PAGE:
So. The big question- do wives have to submit to their husbands?
In some senses that’s the wrong question. Paul says in Ephesians, just before writing out similar commands to husbands and wives and children and slaves- he says- submit to one another. Husbands submit to wives? Yeah. Wives to husbands? Yeah.
Here’s what the Gospel says to husbands and wives- you are equal. You are in relationship with God. You both have a duty to submit to each other and to love each other. Your lives, including your marriage should reflect well on Jesus and part of that means it should be attractive and compelling- you represent Jesus.
If you live in a patriarchal society where women are considered property, submit to your husband and show him to whom you really belong.
So, ironically, in our society… those who read these passages and because of them demand that wives take on some kind of subservient role (and they still exist, believe me), that women cannot be leaders in the church, that they are somehow equal in value and yet cannot have the same voice as men in the life of the community- those Christians in an effort to remain faithful to the Scriptures, often end up doing exactly what Paul is arguing against here- their marriages and their communities run the risk of failing to represent Jesus well and so becoming a stumbling block for others.
Now-hear what I’m saying and don’t hear what I’m not saying. The Gospel has serious claims on our lives on the ways we treat others, on our relationship to sex, to money, to power- and sometimes those claims are going to be offensive.
But the point is, if anything about us is going to be offensive, it darn well better be the Gospel, and not our marriages, and so the church better give some serious thought as to how we treat our wives and even women in general.
It’s offensive enough to proclaim that Jesus is the Savior, because that means proclaiming that people are in need of a Savior, that there is a problem that needs to be fixed called sin, and no one wants to hear that. Let’s not add to the offense of the Gospel by missing what’s really going on here and saying that women are somehow second class citizens in the ecclesia.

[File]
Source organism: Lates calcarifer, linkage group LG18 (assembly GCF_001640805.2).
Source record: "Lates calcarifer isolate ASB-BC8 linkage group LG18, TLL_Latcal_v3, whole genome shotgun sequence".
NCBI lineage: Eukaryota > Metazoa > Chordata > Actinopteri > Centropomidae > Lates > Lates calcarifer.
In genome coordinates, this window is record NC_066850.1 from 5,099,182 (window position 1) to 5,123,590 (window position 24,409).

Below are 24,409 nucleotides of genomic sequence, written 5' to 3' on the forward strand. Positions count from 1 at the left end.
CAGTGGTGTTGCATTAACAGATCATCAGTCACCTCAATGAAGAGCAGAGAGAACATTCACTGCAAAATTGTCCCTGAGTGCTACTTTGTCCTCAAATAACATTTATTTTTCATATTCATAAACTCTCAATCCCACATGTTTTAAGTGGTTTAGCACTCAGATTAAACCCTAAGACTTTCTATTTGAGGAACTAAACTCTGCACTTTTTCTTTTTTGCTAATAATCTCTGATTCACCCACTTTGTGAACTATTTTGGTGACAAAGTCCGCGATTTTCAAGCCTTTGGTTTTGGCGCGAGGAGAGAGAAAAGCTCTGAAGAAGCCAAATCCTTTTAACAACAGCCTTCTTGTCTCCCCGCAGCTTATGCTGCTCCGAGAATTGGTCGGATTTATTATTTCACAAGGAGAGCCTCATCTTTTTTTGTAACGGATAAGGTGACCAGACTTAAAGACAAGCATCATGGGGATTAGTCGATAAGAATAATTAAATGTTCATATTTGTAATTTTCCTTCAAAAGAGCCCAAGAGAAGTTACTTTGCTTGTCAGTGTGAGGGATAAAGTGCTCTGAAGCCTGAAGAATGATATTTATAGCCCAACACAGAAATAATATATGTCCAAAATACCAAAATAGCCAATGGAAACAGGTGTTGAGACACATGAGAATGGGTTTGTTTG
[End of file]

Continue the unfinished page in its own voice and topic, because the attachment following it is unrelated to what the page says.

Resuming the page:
The prevailing Roman society of Paul’s day, drawing mostly from the
Greek thought of the Stoics and others had very rigid family
definitions. There was the pater familias, the Man, the Father at the
top. And the woman was not equal, not in rights and not in value. In
Greek thought she was second class. And the children under her and
slaves last of all. Aristotle put it this way: “For the male is by
nature better fitted to command than the female… The free rule the
slave, the male the female, the man the child…”
So- into the mess of that society, into a whole world patterned on that Paul says, “Wives, submit to your husbands, but do it so they know who you really belong to. Husbands, love your wives and even if the law gives you the right to treat them harshly, Jesus doesn’t. Children, obey your parents- not because you are inferior, but because it makes God happy when you do. Fathers, don’t aggravate your children- you may have a legal right to treat them however you want, but it makes them discouraged.
Slaves- live so that your master knows you have a higher authority in your life than him. And remember- though the law of the land considers you property that can be inherited, the Lord, Jesus Himself says He will give you an inheritance- a reward for serving Him.
Paul, in reiterating to these women who might think that freedom in Christ meant throwing off the "shackles" and no more submission to their husbands that no, they still have a duty as Christ followers to submit, is not defining the woman's role as submissive and the man's as dominant.
Do I submit to my wife? You better bet I do. I couldn't follow
Paul's command to love her sacrificially, like Jesus, without
submitting myself to her wishes, her desires. To claim that I can love
someone sacrificially and yet try to keep "submission" out of it is
Does she submit herself to me? You bet. As a Christ follower, is she to love me sacrificially like Jesus? Yes. And that includes, even in this day and age though probably looking very different than it did in the first century, the idea of submission.
For both of us.
Some concluding thoughts tomorrow...
(This series is adapted from a sermon I preached during our time in Colossians. I'm heavily indebted to Walsh and Keesmaat and their book Colossians Remixed)